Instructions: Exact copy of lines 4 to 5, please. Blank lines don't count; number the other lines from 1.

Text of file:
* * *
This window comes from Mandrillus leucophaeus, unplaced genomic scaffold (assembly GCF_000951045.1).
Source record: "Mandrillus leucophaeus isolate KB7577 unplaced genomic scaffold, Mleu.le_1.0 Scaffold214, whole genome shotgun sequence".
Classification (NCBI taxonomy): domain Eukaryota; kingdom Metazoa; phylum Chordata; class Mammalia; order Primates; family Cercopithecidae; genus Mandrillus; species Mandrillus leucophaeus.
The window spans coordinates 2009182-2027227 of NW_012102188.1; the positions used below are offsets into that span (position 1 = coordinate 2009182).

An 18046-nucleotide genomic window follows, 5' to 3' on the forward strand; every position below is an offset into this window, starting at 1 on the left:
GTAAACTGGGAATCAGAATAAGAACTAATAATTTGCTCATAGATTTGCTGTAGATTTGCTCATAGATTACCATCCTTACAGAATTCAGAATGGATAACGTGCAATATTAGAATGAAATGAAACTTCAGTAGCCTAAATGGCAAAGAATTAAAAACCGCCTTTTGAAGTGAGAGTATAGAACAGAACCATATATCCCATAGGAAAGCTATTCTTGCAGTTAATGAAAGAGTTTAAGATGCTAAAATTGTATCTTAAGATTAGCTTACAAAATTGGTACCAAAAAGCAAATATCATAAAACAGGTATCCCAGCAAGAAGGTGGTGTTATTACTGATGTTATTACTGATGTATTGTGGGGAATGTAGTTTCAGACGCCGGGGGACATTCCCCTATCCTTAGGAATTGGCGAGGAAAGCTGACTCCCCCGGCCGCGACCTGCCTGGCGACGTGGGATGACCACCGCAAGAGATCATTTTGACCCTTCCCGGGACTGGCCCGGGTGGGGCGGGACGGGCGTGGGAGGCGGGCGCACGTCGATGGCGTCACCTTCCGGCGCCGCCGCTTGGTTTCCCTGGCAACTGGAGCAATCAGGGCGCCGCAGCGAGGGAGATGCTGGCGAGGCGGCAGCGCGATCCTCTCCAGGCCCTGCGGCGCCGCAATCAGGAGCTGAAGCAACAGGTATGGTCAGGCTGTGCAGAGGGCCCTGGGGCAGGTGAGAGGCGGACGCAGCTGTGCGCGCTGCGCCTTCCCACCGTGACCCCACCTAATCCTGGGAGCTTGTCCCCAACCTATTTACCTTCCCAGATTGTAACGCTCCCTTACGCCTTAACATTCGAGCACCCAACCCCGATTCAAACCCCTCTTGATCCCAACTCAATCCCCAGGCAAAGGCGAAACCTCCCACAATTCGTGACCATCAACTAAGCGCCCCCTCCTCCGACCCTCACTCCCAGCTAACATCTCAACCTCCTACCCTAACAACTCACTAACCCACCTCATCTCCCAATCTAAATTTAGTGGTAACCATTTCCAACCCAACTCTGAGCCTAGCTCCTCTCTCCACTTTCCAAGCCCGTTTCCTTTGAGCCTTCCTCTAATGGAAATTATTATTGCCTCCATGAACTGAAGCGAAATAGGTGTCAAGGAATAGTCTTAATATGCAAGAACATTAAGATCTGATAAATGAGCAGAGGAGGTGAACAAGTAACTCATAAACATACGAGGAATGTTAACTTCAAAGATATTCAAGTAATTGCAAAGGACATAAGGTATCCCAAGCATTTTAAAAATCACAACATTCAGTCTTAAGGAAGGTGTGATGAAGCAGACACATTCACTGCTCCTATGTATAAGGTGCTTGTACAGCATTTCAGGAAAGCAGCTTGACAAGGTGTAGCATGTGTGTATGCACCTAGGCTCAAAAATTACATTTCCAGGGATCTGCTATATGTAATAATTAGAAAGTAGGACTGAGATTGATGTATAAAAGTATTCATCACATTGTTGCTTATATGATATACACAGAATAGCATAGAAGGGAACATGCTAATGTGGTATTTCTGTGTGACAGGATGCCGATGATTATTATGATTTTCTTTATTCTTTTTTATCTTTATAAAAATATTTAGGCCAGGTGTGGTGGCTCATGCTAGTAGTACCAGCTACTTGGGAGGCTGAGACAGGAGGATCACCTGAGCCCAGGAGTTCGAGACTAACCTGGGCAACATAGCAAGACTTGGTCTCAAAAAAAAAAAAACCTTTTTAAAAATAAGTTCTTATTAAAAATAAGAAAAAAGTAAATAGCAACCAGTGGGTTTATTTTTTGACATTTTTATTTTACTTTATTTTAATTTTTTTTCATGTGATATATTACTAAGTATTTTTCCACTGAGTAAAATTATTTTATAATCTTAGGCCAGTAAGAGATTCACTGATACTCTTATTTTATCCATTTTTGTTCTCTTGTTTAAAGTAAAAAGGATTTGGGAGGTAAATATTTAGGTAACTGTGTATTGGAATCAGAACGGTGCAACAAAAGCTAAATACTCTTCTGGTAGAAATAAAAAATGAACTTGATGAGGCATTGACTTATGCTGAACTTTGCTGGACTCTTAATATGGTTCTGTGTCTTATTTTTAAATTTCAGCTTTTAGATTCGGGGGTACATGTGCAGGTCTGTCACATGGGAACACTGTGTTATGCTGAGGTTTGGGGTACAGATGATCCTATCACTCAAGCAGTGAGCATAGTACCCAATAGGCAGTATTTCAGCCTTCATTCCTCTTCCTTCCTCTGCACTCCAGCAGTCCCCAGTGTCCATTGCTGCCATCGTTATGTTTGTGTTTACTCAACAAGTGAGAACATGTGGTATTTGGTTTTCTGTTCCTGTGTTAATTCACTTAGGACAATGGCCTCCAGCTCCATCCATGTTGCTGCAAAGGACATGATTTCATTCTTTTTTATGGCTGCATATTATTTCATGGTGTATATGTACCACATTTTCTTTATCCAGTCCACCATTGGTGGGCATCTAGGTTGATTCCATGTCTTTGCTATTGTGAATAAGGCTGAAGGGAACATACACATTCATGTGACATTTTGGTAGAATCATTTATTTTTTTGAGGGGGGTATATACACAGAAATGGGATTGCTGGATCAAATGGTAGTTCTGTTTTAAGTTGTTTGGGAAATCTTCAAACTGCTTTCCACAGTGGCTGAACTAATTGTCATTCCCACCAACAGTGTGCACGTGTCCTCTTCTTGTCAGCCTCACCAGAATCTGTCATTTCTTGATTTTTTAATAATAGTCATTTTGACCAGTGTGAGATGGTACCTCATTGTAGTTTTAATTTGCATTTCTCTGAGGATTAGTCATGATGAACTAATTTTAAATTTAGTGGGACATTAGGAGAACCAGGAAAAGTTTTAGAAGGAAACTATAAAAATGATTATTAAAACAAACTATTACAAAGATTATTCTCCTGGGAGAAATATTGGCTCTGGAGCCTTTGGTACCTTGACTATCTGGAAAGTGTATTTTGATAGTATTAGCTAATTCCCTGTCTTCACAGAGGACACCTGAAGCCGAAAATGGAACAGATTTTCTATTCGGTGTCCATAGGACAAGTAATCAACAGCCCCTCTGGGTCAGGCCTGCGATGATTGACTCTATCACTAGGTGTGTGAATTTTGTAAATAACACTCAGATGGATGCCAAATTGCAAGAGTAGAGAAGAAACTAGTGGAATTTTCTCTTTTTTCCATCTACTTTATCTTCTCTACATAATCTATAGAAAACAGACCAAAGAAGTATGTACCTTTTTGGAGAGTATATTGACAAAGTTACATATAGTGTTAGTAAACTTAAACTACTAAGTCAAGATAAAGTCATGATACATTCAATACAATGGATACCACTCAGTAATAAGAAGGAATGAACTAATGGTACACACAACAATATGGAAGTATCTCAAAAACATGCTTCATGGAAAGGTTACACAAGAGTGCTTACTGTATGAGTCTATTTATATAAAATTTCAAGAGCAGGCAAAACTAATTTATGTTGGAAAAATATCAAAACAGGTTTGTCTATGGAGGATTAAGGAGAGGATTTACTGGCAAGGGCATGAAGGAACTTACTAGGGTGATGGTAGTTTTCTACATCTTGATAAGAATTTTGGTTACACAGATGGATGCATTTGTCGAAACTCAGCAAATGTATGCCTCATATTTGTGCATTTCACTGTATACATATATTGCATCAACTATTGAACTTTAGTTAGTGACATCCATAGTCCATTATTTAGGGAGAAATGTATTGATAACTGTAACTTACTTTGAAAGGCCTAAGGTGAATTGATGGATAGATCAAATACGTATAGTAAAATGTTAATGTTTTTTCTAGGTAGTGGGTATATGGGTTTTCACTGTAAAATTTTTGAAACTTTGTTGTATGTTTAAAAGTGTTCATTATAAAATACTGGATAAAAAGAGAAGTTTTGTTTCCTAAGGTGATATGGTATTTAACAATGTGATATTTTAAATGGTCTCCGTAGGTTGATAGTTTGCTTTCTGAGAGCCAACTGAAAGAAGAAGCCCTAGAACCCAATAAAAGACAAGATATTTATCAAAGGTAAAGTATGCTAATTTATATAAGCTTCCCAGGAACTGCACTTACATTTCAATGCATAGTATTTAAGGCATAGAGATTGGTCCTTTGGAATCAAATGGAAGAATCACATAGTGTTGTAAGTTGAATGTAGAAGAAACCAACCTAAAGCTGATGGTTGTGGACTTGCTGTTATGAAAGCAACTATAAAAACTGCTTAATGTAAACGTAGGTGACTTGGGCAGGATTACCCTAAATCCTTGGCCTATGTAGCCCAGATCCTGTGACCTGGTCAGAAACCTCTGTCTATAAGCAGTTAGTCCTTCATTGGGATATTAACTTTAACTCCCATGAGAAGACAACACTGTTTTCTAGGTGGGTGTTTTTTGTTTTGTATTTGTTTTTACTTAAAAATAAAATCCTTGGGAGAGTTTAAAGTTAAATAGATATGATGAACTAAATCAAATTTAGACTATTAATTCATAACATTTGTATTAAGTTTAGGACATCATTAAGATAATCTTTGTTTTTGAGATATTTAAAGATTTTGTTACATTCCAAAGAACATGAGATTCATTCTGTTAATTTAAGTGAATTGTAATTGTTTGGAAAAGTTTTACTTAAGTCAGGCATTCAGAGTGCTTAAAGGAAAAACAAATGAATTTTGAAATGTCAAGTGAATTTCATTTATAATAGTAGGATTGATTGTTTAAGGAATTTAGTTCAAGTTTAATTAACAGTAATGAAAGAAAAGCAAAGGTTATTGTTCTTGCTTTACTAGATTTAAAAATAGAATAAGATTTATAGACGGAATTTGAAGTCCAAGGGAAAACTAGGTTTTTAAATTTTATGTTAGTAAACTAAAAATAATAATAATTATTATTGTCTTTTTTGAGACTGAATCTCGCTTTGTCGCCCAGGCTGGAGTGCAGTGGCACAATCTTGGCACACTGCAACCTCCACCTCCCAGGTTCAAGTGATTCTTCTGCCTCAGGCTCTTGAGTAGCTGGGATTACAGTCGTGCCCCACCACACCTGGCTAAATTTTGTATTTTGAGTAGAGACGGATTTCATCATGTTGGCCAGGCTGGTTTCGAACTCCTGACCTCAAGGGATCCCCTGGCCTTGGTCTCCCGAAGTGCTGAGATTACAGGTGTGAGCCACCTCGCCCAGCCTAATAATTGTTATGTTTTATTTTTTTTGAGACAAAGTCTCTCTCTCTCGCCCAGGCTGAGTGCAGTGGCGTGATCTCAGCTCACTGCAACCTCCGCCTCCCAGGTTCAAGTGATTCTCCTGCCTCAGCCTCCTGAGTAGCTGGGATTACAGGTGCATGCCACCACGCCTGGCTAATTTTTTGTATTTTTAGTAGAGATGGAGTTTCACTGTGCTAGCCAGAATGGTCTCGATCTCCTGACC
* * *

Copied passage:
The window spans coordinates 2009182-2027227 of NW_012102188.1; the positions used below are offsets into that span (position 1 = coordinate 2009182).

An 18046-nucleotide genomic window follows, 5' to 3' on the forward strand; every position below is an offset into this window, starting at 1 on the left: